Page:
One of the main reasons people switch jobs is a disconnect between their personal goals and the company values.
A professional position misfit leaves you feeling unappreciated and undervalued, every day.
This isn’t just about being in a mild state of discomfort.
Research shows being unhappy at work results in more stress, causes a hit to your self-esteem, and interferes with your professional competence.
According to a new report on job satisfaction, millennials (think 20s and 30-somethings) are particularly concerned with having a job that authentically fits who they are. But many people don’t find that perfect job right away.
Researchers at CreativeLive discovered that one third of currently employed Gen Y workers wish they could jump the corporate ship to find a workplace where they could be surrounded with more creative people. Another third would happily take a salary cut if they could find a job with the opportunities to do meaningful work that has a positive social impact.
To find a perfect career fit, you’ll need to be ready to make changes – both big and small.
At the younger end of the Gen Y cohort, a 2014 survey of 15,000 undergraduate students and new grads showed that finding one’s place in a company with the right “people and culture fit” is the number one consideration for millennial job seekers. So how to get the right custom career fit? A combination strategy of conversations, creativity, and company research is the answer.
Conversations: ask your friends
Mining your personal networks is a smart way to land employment that fits.
Even loose ties on LinkedIn or Twitter are important when you’re seeking introductions, references, and insider information about job openings. But your closest friends are uniquely important.
If your friends (and their friends) have a job they love, that’s your first step on the trail toward a job you’ll enjoy.
You like your friends for a reason – you probably share similar world-views and care about the same things. Beyond happiness, working with friends may result in a productivity boost. Researchers at the London School of Economics found that employees worked harder and got 10% more accomplished in jobs where they worked with friends, especially if those pals were industrious types.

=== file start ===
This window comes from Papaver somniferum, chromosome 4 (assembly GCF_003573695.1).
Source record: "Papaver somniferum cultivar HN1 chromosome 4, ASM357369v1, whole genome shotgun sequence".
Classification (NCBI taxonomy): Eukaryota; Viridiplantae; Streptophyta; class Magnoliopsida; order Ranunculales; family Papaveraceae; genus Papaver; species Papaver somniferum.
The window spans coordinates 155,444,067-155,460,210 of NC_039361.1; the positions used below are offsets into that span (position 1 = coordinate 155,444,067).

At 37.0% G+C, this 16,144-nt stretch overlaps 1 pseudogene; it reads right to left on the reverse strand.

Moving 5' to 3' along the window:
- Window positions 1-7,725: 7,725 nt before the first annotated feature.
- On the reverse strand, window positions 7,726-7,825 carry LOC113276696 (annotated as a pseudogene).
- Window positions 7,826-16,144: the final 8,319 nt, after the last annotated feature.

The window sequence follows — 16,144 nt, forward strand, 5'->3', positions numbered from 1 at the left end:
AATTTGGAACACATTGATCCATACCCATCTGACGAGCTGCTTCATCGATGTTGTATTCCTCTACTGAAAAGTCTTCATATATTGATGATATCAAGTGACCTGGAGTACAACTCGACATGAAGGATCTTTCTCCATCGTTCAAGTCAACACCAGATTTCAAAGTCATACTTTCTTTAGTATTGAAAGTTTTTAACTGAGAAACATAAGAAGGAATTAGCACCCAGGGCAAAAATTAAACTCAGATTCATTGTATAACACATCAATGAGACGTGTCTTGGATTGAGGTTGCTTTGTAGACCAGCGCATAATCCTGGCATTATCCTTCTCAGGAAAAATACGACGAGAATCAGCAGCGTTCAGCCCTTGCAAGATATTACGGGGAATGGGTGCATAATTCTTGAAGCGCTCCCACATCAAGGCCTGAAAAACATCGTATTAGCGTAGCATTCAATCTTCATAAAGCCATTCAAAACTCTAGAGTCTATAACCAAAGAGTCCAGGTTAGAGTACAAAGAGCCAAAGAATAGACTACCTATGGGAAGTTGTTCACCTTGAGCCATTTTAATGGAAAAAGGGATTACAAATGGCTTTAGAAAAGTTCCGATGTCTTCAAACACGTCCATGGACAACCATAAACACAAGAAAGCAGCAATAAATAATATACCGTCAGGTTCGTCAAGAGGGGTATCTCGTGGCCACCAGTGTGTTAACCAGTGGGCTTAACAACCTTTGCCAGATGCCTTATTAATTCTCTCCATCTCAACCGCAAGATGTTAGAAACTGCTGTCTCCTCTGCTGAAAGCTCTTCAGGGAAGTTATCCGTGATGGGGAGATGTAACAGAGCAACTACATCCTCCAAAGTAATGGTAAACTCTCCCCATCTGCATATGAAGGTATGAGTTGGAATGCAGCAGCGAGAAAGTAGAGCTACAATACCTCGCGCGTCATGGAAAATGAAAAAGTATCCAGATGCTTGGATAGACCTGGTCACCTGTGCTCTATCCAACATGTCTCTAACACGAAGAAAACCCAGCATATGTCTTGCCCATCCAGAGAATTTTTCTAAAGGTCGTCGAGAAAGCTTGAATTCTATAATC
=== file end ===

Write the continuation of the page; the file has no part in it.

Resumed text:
Whether you target a specific role or a broad career objective, having the right info is key.
And because we all like a challenge, ask your friends if there are opportunities for continued learning, skills training, and leadership development at their workplaces.
Creativity: blog your career
“I think having a blog is a great way of showing employers what you can do before you even get to the interview stage,” said Rachel Davies, a new graphic design grad from Nottingham Trent University in the UK. “I definitely think my blog helped me get my internship.”
Indeed, “you have to be willing to show who you are,” advises Shara Senderoff, founder of InternSushi.
Having a blog focused on your industry (trends, news, debates, case studies) communicates volumes to a recruiter about your professional ambitions, creative thinking and skills. Plus, “it shows them you’re more likely to understand their company’s values,” advises Lynn Finn, an HR pro from the University of Northampton.
You won’t get there overnight, but you can start planning your first step right now.
In an era of social screening, recruiters will always Google you, and having a great blog can work to “stack the deck in your favor,” advises Liz Lynch, author of Smart Networking. “If you’re competing with someone who has equal skills and experience,” Lynch says, “a blog can be the tie-breaker.”
Creeping companies: do your homework
Doing due diligence means thoroughly researching your dream jobs.
A little online company creeping goes a long way, and doubles as interview preparation.
Look deeply at their corporate social footprint (online and off), read past and current employee reviews on Glassdoor, and critically analyze their official recruiting messages.
“One company may want to fill its ranks with out-of-the-box entrepreneurial thinkers, while another may value thoughtful, deliberative, consensus-driven executives,” warns Dorie Clark on Forbes.
Reflect honestly on your professional strengths and ambitions, then fire up your laptop to discover a position that just feels right, one with a perfect custom career fit. Then you’ll be well-suited to do your very best work.